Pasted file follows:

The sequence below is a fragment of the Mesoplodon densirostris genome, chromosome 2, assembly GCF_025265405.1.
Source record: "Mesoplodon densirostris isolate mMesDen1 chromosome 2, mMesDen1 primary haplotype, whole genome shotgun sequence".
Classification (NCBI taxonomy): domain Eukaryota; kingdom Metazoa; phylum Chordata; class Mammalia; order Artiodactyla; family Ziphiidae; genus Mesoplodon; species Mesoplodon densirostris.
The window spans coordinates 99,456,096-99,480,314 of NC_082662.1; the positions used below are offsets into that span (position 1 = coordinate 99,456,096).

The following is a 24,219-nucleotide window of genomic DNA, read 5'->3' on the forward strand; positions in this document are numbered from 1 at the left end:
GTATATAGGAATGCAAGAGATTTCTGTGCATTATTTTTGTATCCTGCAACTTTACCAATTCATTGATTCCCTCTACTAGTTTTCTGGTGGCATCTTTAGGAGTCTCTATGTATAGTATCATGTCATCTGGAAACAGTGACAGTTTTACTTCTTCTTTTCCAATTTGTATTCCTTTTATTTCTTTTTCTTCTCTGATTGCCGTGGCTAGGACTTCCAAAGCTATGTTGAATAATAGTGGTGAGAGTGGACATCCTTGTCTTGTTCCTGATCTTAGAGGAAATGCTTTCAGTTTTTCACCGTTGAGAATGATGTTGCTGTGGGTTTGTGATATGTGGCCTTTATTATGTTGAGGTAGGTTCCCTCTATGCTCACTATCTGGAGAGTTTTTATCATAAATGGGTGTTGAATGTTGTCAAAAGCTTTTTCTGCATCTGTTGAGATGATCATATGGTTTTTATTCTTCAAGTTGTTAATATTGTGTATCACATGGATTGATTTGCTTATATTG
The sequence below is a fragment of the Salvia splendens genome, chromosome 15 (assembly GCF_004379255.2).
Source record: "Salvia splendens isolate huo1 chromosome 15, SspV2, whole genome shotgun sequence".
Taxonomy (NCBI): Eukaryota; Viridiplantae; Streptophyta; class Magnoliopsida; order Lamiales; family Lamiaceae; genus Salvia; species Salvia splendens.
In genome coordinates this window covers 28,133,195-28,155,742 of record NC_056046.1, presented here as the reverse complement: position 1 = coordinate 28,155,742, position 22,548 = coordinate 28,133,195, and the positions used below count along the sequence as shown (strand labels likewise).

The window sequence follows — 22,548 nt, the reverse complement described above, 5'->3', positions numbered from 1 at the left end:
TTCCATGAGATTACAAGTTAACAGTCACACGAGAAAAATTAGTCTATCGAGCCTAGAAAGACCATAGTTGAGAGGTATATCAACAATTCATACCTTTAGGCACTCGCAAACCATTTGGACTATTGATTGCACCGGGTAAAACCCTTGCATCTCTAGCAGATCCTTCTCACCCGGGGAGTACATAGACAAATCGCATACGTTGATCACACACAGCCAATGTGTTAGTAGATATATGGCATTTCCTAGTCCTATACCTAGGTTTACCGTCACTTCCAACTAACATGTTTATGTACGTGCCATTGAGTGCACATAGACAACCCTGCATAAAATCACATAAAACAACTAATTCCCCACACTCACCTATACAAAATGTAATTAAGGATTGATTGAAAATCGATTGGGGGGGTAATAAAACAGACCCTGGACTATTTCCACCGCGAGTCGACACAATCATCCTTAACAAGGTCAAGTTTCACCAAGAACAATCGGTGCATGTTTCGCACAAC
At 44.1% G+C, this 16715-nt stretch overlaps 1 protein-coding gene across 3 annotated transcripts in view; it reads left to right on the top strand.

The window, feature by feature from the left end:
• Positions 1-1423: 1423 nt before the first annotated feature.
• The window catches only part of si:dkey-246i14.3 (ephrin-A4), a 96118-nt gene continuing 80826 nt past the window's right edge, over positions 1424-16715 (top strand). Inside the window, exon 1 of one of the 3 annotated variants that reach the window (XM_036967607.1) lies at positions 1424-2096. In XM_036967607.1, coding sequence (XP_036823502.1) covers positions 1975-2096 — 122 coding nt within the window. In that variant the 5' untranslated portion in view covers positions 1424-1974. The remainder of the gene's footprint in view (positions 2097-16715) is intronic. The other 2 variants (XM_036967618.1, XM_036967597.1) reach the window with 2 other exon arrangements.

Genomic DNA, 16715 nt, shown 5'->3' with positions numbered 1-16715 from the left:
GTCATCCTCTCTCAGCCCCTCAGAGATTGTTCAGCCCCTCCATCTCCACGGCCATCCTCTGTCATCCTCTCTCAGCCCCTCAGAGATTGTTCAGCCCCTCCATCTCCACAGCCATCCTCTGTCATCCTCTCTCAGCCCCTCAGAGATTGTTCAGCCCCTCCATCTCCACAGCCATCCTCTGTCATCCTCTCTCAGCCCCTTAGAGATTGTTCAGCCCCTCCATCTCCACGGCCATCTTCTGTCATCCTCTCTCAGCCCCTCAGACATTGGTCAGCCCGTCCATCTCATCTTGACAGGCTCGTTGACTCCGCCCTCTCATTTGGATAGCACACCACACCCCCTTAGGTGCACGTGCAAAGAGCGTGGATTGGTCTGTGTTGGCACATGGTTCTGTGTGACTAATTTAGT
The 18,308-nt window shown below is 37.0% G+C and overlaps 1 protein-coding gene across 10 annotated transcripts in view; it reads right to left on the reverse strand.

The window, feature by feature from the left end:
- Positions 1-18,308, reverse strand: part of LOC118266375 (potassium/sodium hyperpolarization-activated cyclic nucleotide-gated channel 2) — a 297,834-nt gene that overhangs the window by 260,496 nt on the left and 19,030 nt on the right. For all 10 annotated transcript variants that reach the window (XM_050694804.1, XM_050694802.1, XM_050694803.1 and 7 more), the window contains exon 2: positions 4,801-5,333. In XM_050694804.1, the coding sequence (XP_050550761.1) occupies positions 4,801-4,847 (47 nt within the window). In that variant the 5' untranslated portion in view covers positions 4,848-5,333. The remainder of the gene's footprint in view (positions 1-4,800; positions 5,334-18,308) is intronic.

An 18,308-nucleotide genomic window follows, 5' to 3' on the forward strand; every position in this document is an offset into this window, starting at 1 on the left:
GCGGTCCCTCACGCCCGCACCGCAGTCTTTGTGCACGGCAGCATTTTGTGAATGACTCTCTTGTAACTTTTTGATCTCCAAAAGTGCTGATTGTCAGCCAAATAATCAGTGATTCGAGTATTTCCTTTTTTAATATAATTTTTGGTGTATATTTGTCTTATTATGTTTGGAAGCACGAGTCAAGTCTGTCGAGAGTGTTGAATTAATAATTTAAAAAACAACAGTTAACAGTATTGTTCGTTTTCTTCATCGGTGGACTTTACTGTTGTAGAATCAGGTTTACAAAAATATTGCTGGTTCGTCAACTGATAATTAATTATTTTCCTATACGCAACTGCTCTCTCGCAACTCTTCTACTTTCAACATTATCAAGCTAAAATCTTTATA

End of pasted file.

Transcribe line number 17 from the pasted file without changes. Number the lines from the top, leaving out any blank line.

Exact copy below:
Genomic DNA, 16715 nt, shown 5'->3' with positions numbered 1-16715 from the left: